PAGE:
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Communication &Research Bill Brieger | 06 Nov 2009 04:46 am

Mixed Media Channels – is more better?

Two presentations today at the MIM 5th Pan-African Malaria Conference shared experiences with the use of mixed media channels to promote socially marketed malaria interventions as well as vouchers. Both speakers, Christopher Mshana and Hadji Mponda, are associated with the Ifakara Health Institute in Tanzania.

narchoct03-012-sm.jpgIn both projects a mix of communication channels were employed such as road show/drama, poster, radio, newspaper, health worker talks, cinema, branded vehicle, and free cap/T-shirt.

The social marketing communication project found some important age and gender differences in perceived exposure with younger males more likely to have reporting greater contact with the interventions such as road shows, caps/T-shirts, the branded vehicle and cinemas.  It was surmised that women may not have the time to attend such events.Another challenge was that even among those who were exposed to the communication activities, olnly 60% mentioned a malaria prevention method like nets, and 19% recalled the need to get prompt treatment for children at the health center. Messages on caps/T-shirts seemed to be recalled better than those from other sources.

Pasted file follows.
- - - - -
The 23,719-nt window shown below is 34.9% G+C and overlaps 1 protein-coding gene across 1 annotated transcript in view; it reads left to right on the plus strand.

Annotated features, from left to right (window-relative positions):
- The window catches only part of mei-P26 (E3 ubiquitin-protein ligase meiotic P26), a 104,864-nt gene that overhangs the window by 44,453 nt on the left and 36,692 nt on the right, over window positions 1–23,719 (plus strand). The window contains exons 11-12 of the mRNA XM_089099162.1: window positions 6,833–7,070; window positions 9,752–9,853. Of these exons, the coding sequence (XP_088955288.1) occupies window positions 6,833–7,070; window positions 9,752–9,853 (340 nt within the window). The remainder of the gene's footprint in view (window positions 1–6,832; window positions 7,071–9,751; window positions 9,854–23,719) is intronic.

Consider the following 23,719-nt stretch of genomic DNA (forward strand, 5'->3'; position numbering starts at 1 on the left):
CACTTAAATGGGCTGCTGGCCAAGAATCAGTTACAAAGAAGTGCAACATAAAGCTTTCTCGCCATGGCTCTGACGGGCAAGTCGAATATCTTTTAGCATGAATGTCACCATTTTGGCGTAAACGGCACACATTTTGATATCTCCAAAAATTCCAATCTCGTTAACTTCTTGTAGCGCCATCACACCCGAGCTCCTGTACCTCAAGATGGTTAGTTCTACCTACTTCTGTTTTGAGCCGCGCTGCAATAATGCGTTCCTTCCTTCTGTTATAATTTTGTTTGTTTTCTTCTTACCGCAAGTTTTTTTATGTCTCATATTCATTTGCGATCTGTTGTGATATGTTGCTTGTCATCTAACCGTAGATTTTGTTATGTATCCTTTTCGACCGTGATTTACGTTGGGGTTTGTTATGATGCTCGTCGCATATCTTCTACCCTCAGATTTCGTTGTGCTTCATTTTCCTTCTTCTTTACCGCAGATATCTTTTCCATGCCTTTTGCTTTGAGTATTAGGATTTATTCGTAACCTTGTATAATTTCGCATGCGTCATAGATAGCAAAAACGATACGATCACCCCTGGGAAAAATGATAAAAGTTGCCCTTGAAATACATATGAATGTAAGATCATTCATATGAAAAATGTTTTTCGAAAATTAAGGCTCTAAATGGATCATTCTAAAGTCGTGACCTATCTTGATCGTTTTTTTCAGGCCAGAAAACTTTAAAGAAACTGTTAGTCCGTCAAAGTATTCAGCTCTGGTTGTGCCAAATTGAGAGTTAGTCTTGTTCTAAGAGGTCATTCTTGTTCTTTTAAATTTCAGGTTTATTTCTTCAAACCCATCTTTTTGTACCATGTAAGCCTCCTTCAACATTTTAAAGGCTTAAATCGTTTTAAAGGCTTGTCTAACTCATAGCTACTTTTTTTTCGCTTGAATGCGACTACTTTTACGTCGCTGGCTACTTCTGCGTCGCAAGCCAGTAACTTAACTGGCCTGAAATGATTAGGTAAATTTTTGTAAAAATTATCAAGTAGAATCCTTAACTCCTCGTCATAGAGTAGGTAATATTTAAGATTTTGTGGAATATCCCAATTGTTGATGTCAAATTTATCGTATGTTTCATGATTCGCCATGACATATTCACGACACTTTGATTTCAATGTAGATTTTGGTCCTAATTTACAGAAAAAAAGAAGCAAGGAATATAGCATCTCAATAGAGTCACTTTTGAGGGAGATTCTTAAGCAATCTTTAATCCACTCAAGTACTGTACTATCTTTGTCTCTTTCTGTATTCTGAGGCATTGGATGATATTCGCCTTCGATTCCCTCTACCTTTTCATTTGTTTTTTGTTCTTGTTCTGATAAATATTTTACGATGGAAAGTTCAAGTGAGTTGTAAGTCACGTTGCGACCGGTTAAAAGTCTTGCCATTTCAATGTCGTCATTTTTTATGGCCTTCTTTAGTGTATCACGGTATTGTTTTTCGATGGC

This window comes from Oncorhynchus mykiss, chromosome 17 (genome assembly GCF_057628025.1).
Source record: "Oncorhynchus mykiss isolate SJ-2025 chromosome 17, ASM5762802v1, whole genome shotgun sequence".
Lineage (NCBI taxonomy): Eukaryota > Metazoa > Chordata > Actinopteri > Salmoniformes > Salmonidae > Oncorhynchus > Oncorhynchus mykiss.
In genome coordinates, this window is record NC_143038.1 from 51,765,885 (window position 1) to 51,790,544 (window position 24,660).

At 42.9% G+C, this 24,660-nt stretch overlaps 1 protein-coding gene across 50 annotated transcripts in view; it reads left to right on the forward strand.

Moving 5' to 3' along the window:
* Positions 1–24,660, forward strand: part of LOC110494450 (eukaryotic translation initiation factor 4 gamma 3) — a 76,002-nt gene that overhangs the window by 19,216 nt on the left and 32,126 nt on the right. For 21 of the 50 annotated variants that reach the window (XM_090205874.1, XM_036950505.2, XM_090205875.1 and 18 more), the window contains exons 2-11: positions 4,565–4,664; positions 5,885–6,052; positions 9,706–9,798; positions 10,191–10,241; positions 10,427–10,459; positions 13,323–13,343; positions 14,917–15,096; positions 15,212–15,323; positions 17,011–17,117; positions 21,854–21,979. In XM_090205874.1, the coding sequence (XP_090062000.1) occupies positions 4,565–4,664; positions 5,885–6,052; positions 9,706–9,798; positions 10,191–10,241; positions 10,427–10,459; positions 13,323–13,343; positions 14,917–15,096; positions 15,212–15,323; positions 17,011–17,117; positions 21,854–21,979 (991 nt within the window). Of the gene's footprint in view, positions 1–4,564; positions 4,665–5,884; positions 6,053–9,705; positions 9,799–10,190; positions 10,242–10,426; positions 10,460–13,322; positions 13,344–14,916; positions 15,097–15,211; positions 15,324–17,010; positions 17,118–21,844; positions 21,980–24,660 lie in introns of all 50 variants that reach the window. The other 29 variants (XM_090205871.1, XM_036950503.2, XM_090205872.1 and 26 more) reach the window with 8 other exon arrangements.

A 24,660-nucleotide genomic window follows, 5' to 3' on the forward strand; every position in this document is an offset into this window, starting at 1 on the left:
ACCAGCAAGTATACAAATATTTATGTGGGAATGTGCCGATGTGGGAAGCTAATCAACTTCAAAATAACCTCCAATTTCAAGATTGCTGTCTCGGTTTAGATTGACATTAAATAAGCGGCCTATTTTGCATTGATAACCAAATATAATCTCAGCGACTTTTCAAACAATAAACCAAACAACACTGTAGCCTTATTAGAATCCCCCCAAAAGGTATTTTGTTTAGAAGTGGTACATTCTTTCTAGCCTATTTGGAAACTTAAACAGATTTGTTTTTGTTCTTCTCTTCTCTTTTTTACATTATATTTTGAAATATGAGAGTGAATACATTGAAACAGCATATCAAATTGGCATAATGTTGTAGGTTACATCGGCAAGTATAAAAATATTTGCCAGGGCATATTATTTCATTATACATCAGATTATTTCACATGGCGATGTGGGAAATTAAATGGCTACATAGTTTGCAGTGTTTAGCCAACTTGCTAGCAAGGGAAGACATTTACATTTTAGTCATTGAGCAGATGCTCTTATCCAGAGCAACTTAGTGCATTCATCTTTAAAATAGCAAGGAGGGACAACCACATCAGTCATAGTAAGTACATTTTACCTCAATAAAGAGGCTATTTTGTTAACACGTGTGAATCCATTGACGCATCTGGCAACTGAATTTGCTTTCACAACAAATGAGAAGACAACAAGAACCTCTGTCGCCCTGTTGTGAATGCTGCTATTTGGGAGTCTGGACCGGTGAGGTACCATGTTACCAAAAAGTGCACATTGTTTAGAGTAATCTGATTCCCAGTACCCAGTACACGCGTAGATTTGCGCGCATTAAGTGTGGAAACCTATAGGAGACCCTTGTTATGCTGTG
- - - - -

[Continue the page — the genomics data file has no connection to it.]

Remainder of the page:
The project observed an increase in care seeking after the communication efforts, but their inquiry was not designed to directly attribute this to the media interventions. Overall only 35% of 3632 people interviewed reported contact with the program’s media efforts.

Costs of the communication efforts were not reported, but it certainly seems to have been an expensive way to learn which channels reach whom with what messages. One wonders if more targeted media and messages could have been developed through formative research prior to the intervention.

The project that examined mixed communication methods used in promoting the net vouchers interviewed 6260 households. They did look at people’s normal media use behaviors, and found that for media like radio, newspapers and posters there was increase perception of health messaging from these sources with increasing socio-economic status.  The did not observe gender differences.

Only 23% overall had seen messages on the Tanzania Voucher Scheme. The main media source for information was the radio (60% of those who had heard).

Communications is seen as a main component of malaria control interventions.  These two project reports show the need to design such interventions in a way that not only allows attribution to behavior change, but also compares the relative effectiveness and cost of different media channels in achieving desired program ends.

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